I can say that I never missed any old life because except for a brief period when I was in secondary school, I can say that my life, while growing up, revolved round the palace. So the life I was leaving before becoming the Emir is the life that I have continued to live. I only miss my grandfather. You know, my grandfather was ill for three years before he died. He had a mild stroke and so, he could neither walk nor talk. I was the one doing the speaking and the walking for him. I would assist him to sit on the throne and then sit beside him and together, we would do the job. He would nod his head to say yes to the issue brought before him in the palace or shake it to say no, signifying his disapproval if that was the case. That was how we worked together throughout the period he was ill.
How did you feel when you got to know that you would succeed your grandfather on the throne?
Honestly, I felt very grateful to God and I also felt so complete. But somehow, it was a moment of joy on the one hand and sadness on the other hand. This was because my late father was being decorated as the crown prince as he was not there to wear the crown. It would have been him but in God’s infinite mercy, He did it the way He wanted it. I was officially announced by the government as the new Emir on March 30, 2005, but the selection exercise was done the previous day. During the contest, I was told that I scored three votes to emerge as the Emir while the other contender scored only one vote. We were seven that contested the position but two people were eventually nominated and voted for.
How have you been able to ensure that there is peace in Kanam Emirate which has people of many tribes living there, including Hausa, Boghom, Igbo, Jahr, Basharawa and Yoruba?
The secret behind whatever successes we have recorded on the throne is through total submission to the will of God and engaging my people at every stage of affairs. I allow them to state their views and I say mine after that, then we find a common ground. You see, the traditional monarchy in modern times is not the same with how it was practised in those days. Now, it must come with globalisation. You must have an open-door policy that will give room for people to talk and you advise. And then, they look at you as their leader and they accept it. Don’t forget that I rule over people who have the fear of God. When you have people of that nature, everything is made much easier for you as a leader. In Kanam, we have both Muslims and Christians. And in every household in Kanam, you find a mixture of adherents of both religions as family members linked by blood. Even in my house, I’m the Emir of Kanam and I’m a Muslim. I totally believe in Islam but I have brothers and sisters who are Christians. I also have heirs to this throne (referring to the Emir) who are also not Muslims. We look at one another as one irrespective of the religion you profess. If you want to fight, who are you going to fight with? Are you going to fight your brothers or sisters because of religion or what? In one of the churches in Jos, the late Emir’s sister, who is called Mama Kauna, is currently the head of choristers. In Kanam, you hear somebody bearing a Muslim name, but you may later find out that he is a Christian or the other way round. There are so many interesting things to tell you about how we have been living as one people in Kanam. So, that has been the secret.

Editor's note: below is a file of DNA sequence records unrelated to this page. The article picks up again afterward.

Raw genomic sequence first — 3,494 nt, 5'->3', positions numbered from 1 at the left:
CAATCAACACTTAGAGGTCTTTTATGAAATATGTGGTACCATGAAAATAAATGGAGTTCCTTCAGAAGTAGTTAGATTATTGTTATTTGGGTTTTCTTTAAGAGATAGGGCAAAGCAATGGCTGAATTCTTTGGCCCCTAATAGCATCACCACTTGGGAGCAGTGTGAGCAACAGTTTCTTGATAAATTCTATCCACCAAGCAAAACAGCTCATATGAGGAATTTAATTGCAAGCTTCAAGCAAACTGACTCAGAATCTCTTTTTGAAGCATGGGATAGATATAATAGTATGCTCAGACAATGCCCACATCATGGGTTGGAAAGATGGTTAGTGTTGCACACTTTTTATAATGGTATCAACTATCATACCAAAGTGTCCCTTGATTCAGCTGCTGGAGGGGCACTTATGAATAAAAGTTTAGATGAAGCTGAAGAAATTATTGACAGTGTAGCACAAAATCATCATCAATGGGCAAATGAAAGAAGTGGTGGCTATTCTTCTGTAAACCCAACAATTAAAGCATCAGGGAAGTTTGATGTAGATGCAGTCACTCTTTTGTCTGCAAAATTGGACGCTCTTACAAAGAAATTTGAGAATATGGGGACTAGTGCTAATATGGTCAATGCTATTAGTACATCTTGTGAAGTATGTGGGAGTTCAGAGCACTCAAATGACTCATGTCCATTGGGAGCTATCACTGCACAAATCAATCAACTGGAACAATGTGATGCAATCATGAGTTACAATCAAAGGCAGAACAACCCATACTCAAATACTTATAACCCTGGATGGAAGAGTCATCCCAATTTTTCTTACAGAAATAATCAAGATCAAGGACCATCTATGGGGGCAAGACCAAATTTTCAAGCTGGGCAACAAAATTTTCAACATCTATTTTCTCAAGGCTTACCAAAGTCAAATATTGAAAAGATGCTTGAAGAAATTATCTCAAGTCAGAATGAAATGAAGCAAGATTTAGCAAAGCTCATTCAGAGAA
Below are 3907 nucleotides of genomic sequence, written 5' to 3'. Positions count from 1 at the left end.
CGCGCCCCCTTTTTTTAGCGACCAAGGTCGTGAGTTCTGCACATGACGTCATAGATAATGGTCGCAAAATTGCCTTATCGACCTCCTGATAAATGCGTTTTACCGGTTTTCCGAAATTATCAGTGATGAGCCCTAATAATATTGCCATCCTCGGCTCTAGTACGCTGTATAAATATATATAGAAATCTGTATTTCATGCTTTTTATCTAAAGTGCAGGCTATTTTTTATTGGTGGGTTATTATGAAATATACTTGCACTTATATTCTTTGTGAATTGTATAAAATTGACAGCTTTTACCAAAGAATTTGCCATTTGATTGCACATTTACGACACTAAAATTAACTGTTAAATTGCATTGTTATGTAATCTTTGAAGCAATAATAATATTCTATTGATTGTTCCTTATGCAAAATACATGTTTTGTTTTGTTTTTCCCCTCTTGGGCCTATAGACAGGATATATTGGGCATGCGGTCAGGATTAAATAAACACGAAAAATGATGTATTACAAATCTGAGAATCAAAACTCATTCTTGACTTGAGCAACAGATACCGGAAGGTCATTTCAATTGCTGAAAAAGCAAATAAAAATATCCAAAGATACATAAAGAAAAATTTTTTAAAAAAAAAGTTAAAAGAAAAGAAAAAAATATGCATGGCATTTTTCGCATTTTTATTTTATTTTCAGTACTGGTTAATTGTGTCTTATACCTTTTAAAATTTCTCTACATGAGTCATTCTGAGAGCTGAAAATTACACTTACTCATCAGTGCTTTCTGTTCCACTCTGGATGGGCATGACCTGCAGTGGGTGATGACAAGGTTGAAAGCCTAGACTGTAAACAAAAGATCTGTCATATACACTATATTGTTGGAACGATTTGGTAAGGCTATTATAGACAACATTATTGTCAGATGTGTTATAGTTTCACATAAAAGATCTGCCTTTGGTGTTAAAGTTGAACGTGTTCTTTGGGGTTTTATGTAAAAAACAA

What has been your biggest challenge since you became the Emir?
I don’t think I have any challenge that is beyond my control. I must always thank God for that because He is the one who has been helping us.
Can you give us a brief history of Kanam?
Kanam is one of the oldest traditional institutions in Plateau State; it even predates Plateau State or even when it was still called Benue-Plateau. The beauty of it is that Kanam is populated by people of different tribes, from various places. For example, we have the Boghom, who have other subtribes known as Kingboghom, Tankwal and Kingpi, where I come from. We also have the Jahr people who have a different dialect and also have subtribes made up of Mbat, Kantana and Garga. They all migrated and settled here. But when you look at the Boghom tribe, the subtribe called the Kingboghom started from an ancient man who happened to settle here earlier. When you talk of the Tankwal, most of them are the Jukuns from the Kwararafa extraction. You also find members of other tribes living peacefully in Kanam. But when you talk of the Kingpi where I hail from, know this royal house is an extraction of the royal house of Kano. We are from the subtribe of the Kutungbawas who were the rulers of Kano before the Jihad and precisely, the 37th Emir of Kano, known as Mohammad Sharefa. They were referred to as the Sarki Kano and often referred to as the seven Hausa before the Jihad. Our great, great grandfather, Mohammad Sharefa, ruled Kano from 1702 till the 1730s, and he fathered my great grandfather who migrated and settled here. He finally moved to this area around 1740 after settling briefly at Ningi, in the present day Bauchi State. So this royal house came here around 1740. On arrival, we met people here but they did not have a unified traditional institution. The people also had the problem of drought. But when our great grandfathers came in, they were able to provide solution to the problem of drought. So that was how we were known in their language as the people who brought out water when they dug the ground. Four clans exist in the community. We have those who do the selection of traditional rulers; we have those who rule as traditional rulers; we also have the kingmakers and we have another clan that is also part of the selection process. This is Kanam and this is the beauty of the community.
It is often said that there has never been a religious crisis in Kanam. Is this true?